There are points at which the storytelling is just dumb: it's baffling why the fight between Finn and the random stormtrooper with the electromagnetic thingy couldn't have been between Finn and Captain Phasma (Gwendoline Christie), immediately giving it more intersonal heft, and also scrounging up at least one active, plot-moving thing for Phasma to actually do. On a similar "why would you not do the ludicrously obvious thing staring you in the face?" note, I am mystified why we got to see Kylo Ren's face before the showdown between him and his father - as no-brainers for intensifying the emotional stakes of a moment go, they really don't get much more brainless than that. And the film can't juggle all of its villains: General Hux (played by Domnhall Gleeson with lip-smacking hamminess) feels thoroughly vestigial, getting in the way of a potentially interesting tension between Kylo and the imposing hologram of neo-emperor Snoke (Andy Serkis, drenched in computer animation that is astonishingly shameful for a big-budget movie in 2015 - he looks like Voldemort in the earliest Harry Potter films, a series noted for the wobbliness of its effects work).

Despite all that, the film is slick and fun, and in Rey and BB-8, it has two instantly-classic additions to the Star Wars legendarium (I'm adopting a wait-and-see approach to Finn and Kylo; meanwhile, Oscar Isaac is phenomenal as Poe Dameron, and I look forward to seeing a movie where he has more than a glorified cameo). Ultimately, more parts of the film work than not - it doesn't set a single foot wrong till the arbitrary arrival of Han and Chewie, and there's never a protracted sequence of bad scenes that comes even remotely close to counterbalancing the momentum and energy and good spirits of its first act - and Abrams's copycat instincts result in a film with more than its share of splendid popcorn movie imagery. It's primarily interested in being agreeably trivial, and if it didn't have the words "Star Wars" in its title, I can't imagine having more than the fuzziest memories of it a year from now. But "agreeably trivial" is miles better than the three prequels could scrounge up between them (being neither agreeable nor trivial, weirdly enough), and its sins aren't really any worse than the worst of Return of the Jedi. What we've got here is a film that managed, on the first try, to turn the engine over in a car that has been collecting dust for 32 years. Now, they didn't drive it anywhere, so we can't tell if it was worth the effort. But the very worst you can say is that Rian Johnson & company have a firm foundation upon which to build something legitimately special next time around.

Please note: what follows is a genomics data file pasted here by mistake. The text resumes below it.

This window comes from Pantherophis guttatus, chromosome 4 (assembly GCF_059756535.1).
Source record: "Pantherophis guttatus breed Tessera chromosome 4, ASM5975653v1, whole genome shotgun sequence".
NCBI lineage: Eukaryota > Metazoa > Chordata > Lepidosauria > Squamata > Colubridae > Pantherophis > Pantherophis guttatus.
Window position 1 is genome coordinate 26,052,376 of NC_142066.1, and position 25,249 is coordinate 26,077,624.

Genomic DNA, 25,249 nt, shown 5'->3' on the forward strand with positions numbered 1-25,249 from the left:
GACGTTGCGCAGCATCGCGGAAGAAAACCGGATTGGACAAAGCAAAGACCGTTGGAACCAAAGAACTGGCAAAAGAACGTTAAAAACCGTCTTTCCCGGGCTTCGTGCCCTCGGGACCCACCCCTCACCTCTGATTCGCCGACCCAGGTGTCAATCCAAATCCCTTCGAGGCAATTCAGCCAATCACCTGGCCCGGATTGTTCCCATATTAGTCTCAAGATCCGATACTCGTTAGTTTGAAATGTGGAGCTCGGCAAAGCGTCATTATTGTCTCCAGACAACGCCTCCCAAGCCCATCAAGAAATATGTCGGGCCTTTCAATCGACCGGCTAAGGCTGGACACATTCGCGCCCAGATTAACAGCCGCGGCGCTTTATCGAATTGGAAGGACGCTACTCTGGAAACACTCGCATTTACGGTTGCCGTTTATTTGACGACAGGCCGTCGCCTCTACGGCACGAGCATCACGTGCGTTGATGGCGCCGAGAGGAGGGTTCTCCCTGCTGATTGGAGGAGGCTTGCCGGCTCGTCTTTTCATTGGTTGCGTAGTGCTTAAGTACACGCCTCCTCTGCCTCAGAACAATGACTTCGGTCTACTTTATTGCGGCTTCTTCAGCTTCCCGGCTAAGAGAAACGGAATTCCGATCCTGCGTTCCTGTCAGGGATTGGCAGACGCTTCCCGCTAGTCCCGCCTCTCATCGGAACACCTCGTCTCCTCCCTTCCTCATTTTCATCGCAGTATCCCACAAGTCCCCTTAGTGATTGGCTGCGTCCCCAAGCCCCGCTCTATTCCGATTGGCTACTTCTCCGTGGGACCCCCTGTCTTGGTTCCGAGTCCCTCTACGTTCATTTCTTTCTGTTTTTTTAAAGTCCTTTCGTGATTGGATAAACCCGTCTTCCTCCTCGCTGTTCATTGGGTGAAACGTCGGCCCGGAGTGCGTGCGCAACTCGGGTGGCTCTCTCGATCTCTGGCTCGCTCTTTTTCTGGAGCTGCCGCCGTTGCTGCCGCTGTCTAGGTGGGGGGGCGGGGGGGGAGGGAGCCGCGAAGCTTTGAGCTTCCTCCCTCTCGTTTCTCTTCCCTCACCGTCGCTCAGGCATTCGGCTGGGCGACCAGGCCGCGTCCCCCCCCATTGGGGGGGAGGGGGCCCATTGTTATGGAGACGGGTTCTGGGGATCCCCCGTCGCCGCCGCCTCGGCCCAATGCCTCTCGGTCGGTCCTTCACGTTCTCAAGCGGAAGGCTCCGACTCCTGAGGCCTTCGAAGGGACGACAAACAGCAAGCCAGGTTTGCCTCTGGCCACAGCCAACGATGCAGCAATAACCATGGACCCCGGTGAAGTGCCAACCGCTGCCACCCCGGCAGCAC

Reviews in this series
Star Wars (Lucas, 1977)
The Empire Strikes Back (Kershner, 1980)
Return of the Jedi (Marquand, 1983)
Star Wars: Episode I - The Phantom Menace (Lucas, 1999)
Star Wars: Episode II - Attack of the Clones (Lucas, 2002)
Star Wars: Episode III - Revenge of the Sith (Lucas, 2005)
Star Wars: The Force Awakens (Abrams, 2015)
Star Wars: The Last Jedi (Johnson, 2017)